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and with mine own eyes, that there are popes against popes, councils against councils, some fathers against others, the same fathers against themselves; a consent of fathers of one age against the consent of fathers of another age; the church of one age against the church of another age. Traditive interpretations of Scripture are pretended ; but there are few or none to be found : no tradition, but only of Scripture, can derive itself from the fountain, but may be plainly proved, either to have been brought in, in such an age after Christ, or that in such an age it was not in. In a word, there is no sufficient certainty but of Scripture only, for any considering man to build upon. This, therefore, and this only, I have reason to believe; this I will profess; according to this I will live ; and for this, if occasion require, I will not only willingly, but even gladly, lose my life. Propose me any thing out of this book, and require whether I believe it or no, and seem it never so incomprehensible to human reason, I will subscribe it with hand and heart, as knowing no demonstration can be stronger than this,God hath said so, therefore it is true. In other things I will take no man's liberty of judgment from him, neither shall any man take mine from me. I will think no man the worse man, nor the worse Christian ; I will love no man the less, for differing in opinion from me. And what measure I mete to others, I expect from them again. I am fully

assured that God does not, and therefore that men ought not, to require any more of any man than this,- to believe the Scripture to be God's word, to endeavour to find the true sense of it, and to live according to it.

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CHAPTER III.

PAPAL SUPREMACY.

Church of Rome. “I promise and swear true obedience to the Roman pontiff, successor of the prince of the apostles, St. Peter, and the vicegerent of Jesus Christ.”-Trent. Profess. Art. xi.

Church of England. “ The king's majesty hath the chief power in this realm of England, and other his dominions, unto whom the chief government of all estates, whether they be ecclesiastical or civil, in all causes doth appertain, and is not, nor ought to be, subject to any foreign jurisdiction.

“ The Bishop of Rome hath no jurisdiction in this realm of England,” &c.--Art. xxxvii.

The supremacy of the pope, as “the successor of the prince of the apostles, St. Peter, and the vicegerent of Jesus Christ,” is a fundamental principle of the church of Rome. However Papists may differ on other points—and some are willing to give up the infallibility of the pope-yet for this point, the supremacy of the pope, they universally and most strenuously contend. What Luther said of the doctrine of justification, calling it the article

by which the church stands or falls, may with equal truth be affirmed concerning this dogma of the church of Rome. On this account, the learned Bishop Bull says, “ The church of Rome hath quite altered the primitive ecclesiastical government, by erecting a monarchy in the church, and setting up her bishop as the universal pastor and governor of the whole Catholic church, and making all other bishops to be but his vicars and substitutes, as to their jurisdiction.”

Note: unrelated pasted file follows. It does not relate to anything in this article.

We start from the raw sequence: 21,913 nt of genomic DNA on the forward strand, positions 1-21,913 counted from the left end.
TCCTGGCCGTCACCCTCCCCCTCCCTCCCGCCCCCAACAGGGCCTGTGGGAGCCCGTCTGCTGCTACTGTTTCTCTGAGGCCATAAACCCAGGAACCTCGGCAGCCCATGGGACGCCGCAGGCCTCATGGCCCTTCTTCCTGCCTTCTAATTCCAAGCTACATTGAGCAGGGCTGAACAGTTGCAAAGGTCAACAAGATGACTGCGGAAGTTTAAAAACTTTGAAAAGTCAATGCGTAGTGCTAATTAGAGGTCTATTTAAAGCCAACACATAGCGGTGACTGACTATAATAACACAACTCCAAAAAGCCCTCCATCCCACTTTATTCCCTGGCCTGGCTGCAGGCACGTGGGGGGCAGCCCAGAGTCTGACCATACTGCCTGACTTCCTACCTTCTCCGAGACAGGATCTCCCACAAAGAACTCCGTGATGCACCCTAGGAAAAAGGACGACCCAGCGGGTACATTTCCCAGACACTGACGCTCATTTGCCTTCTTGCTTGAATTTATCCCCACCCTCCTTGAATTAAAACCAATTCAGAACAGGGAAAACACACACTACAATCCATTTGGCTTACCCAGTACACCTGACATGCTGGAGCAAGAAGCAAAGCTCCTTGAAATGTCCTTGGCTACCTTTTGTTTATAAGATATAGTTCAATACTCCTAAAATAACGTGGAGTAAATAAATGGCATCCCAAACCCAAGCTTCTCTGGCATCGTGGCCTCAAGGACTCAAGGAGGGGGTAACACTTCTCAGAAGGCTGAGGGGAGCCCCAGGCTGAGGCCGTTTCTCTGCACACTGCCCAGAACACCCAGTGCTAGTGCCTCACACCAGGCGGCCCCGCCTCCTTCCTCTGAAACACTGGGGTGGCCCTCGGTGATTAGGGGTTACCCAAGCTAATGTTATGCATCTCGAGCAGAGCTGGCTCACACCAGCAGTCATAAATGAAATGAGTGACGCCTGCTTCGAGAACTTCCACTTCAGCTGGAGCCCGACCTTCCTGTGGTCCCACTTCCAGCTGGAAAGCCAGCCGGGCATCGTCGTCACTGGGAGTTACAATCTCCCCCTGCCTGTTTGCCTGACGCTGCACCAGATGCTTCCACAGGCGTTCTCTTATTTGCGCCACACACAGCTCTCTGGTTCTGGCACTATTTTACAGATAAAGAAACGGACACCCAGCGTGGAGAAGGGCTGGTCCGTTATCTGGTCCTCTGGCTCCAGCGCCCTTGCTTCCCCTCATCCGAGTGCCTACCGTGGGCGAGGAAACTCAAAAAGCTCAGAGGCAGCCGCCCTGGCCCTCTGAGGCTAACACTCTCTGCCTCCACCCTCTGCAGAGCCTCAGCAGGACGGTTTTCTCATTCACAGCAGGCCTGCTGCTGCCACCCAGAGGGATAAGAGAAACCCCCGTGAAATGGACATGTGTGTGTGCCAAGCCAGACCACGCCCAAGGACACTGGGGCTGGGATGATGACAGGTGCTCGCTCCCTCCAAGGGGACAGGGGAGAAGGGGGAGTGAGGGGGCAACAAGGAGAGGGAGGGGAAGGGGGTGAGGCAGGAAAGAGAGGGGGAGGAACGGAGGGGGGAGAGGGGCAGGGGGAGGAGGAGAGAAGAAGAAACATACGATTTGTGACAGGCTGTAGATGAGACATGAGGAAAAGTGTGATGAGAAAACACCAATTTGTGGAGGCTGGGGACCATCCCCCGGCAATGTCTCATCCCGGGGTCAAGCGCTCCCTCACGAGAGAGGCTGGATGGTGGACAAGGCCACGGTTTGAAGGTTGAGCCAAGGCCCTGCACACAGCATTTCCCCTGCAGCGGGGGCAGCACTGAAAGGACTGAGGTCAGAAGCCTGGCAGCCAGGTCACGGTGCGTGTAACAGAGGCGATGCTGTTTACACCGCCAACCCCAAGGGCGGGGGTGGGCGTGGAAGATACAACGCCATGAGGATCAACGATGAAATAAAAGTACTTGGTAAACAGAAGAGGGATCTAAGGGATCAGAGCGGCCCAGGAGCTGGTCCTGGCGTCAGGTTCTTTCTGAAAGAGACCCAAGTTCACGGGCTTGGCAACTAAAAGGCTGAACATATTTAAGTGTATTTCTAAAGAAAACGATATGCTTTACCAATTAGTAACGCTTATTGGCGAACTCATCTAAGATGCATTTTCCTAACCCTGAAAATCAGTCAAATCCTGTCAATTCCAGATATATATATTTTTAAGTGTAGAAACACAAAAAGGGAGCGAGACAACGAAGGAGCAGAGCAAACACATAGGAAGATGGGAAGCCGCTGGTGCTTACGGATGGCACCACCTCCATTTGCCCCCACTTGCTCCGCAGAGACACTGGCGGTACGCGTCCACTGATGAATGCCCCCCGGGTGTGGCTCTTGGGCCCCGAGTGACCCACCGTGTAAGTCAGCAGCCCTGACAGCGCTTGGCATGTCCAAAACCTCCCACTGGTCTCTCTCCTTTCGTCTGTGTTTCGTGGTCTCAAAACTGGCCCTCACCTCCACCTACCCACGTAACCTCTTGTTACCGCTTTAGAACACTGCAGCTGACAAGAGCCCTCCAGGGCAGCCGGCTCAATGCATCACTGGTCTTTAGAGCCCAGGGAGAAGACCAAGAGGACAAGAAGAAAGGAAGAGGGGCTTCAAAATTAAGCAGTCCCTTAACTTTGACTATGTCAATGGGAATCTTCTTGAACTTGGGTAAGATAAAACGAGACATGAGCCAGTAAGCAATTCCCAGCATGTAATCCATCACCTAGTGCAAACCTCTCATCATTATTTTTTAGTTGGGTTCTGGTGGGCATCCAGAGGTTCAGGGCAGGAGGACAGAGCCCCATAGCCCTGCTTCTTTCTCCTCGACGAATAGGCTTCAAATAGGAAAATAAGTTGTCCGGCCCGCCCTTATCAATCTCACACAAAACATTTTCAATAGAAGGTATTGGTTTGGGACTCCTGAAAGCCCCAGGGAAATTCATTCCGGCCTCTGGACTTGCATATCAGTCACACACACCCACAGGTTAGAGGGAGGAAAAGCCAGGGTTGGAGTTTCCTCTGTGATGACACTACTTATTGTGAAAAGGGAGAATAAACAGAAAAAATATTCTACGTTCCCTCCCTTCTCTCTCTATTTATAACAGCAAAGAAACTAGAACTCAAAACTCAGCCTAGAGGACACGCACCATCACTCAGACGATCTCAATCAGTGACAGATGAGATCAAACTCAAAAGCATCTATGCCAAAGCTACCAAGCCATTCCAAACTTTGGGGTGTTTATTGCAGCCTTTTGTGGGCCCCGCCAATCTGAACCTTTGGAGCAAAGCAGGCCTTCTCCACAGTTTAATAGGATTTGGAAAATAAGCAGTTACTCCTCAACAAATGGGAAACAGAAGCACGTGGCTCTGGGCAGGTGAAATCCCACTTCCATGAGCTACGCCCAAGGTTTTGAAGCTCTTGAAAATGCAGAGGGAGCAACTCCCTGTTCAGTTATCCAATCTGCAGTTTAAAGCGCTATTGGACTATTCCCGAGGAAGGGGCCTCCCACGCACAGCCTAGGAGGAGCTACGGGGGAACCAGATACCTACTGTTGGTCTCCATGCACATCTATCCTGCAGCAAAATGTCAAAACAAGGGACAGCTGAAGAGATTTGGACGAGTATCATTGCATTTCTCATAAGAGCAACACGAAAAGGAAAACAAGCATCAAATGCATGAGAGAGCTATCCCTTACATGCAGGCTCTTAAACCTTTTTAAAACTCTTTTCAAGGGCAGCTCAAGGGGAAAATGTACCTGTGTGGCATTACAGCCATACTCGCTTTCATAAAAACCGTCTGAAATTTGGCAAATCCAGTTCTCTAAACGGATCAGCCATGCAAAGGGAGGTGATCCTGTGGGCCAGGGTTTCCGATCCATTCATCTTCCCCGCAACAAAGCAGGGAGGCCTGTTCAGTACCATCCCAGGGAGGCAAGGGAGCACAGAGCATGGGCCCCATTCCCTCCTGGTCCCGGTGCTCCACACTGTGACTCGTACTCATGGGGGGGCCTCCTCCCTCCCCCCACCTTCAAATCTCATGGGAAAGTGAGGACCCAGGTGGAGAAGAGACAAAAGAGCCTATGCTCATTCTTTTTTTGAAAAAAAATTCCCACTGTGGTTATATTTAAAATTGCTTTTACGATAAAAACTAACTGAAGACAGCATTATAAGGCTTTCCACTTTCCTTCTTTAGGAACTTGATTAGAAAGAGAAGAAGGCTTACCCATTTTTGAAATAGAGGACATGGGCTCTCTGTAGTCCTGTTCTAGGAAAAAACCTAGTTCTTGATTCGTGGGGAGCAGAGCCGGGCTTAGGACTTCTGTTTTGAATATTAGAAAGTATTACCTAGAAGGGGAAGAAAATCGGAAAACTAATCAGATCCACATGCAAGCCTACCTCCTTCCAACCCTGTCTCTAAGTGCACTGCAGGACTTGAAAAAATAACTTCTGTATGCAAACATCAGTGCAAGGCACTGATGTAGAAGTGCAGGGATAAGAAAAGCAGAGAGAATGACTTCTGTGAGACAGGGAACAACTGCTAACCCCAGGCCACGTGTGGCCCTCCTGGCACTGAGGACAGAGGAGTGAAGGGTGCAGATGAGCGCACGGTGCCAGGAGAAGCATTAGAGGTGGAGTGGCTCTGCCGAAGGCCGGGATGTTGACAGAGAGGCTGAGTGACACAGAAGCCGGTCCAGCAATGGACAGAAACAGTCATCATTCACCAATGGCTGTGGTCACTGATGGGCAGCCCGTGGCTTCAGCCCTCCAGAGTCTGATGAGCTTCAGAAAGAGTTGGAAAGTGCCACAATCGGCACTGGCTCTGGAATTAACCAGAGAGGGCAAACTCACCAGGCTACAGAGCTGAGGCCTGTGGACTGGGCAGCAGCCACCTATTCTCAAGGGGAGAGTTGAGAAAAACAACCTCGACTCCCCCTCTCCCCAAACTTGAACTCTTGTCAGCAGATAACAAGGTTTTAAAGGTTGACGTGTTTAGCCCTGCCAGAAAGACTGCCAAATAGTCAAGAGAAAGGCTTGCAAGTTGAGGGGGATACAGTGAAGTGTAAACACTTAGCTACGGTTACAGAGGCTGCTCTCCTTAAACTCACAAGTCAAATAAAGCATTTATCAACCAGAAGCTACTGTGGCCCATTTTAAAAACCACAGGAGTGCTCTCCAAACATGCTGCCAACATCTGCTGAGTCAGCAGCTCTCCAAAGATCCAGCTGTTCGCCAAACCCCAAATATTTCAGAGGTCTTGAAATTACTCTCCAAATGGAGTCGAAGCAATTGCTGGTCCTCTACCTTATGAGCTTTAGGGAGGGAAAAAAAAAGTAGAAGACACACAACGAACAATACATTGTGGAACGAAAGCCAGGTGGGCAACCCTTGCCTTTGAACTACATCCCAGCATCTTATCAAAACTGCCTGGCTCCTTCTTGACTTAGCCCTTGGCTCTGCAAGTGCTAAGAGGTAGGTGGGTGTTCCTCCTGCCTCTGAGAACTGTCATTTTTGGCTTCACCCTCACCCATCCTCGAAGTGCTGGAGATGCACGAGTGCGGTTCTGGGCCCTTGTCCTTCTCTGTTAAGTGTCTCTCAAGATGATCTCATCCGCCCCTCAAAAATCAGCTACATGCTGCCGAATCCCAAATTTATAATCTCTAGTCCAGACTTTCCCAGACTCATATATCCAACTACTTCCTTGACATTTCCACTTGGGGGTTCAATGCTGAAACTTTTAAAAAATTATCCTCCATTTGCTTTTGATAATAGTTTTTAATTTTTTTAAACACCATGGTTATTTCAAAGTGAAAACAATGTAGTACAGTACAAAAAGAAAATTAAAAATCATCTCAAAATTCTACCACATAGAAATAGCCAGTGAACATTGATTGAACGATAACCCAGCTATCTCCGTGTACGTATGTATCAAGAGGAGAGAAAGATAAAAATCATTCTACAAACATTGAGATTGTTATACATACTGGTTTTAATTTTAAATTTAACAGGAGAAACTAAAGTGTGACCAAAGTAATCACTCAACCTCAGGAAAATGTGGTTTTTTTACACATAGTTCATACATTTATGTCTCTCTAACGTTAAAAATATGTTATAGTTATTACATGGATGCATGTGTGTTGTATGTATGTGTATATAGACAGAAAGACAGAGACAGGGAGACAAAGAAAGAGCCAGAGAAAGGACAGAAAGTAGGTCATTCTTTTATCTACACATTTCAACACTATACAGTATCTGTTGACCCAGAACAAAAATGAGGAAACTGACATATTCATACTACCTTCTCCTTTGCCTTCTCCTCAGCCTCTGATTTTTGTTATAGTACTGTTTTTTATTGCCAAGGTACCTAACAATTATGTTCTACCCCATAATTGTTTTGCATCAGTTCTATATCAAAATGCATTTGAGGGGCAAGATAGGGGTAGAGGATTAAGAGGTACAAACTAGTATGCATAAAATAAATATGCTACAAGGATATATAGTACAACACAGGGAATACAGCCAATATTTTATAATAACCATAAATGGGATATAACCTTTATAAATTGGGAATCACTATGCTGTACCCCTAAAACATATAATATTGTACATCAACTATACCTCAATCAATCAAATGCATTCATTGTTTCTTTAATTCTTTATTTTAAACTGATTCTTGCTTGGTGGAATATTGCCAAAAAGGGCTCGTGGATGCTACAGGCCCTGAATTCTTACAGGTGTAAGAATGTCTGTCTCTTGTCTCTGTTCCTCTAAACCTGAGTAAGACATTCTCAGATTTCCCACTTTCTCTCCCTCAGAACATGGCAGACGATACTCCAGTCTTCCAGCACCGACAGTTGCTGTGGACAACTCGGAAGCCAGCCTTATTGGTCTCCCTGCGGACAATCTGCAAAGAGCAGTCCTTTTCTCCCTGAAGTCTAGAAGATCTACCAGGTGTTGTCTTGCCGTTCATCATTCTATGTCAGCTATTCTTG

The doctrine of the church of Rome concerning Papal supremacy will be best stated in the words of some of the writers of that church.

“ What is the Catholic doctrine as to the pope's supremacy? That St. Peter was the head of the church under Christ; that the pope or bishop of Rome is at present head of the church, and Christ's vicar upon earth. How do we prove these

propositions ? By the unanimous consent of the fathers, and the tradition of the church. The bishops of Rome are the successors of St. Peter, who translated his chair from Antioch to Rome, and died bishop of Rome. Hence the see of Rome in all ages is called the see of Peter, the chair of Peter, and absolutely the apostolic see; and in that quality has, from the beginning, exercised jurisdiction over all other churches, as appears from the best records of ancient history. Why do you call the Romish church, the mother and mistress of all churches ? Because her bishop is St. Peter's successor, and Christ's vicar on earth, and consequently the father and pastor of all the faithful, and therefore the church is the mother and mistress of all churches." *

The Roman Catholic Bishop Chaloner says-“ Nothing can be more evident from Scripture, than that our Lord did make St. Peter the chief pastor of the church : giving him a name that implied no less than being a rock, or foundation-stone, (John i. 42,) declaring that upon this rock he would build his church, (Matt. xvi. 18 ;) promising him the keys of the kingdom of heaven, with the chief power of binding and loosing ; praying for him that his faith might not fail, and giving liim the commission to confirm his disciples, viz. the rest of the apostles. (Luke xxii. 31, 32.) In fine, three times solemnly committing to his care all his lambs, and also all his sheep, without exceptionthat is, his whole flock, (John xxi. 15, &c.) after having asked him, “Dost thou love me more than these ?'”+

Bishop Hayes is still more explicit. the successors of St. Peter as head of the church ? The bishops of the city of Rome, of which St. Peter was the first bishop, and suffered martyrdom in that city for the faith of Christ, leaving his successors there the heirs of all his power and authority. Wherein consists the power of the bishop of

* « The Grounds of the Catholic Faith,” p. 51,52.
+ “The Grounds of the Old Religion,” sect. ii. p. 88, 89

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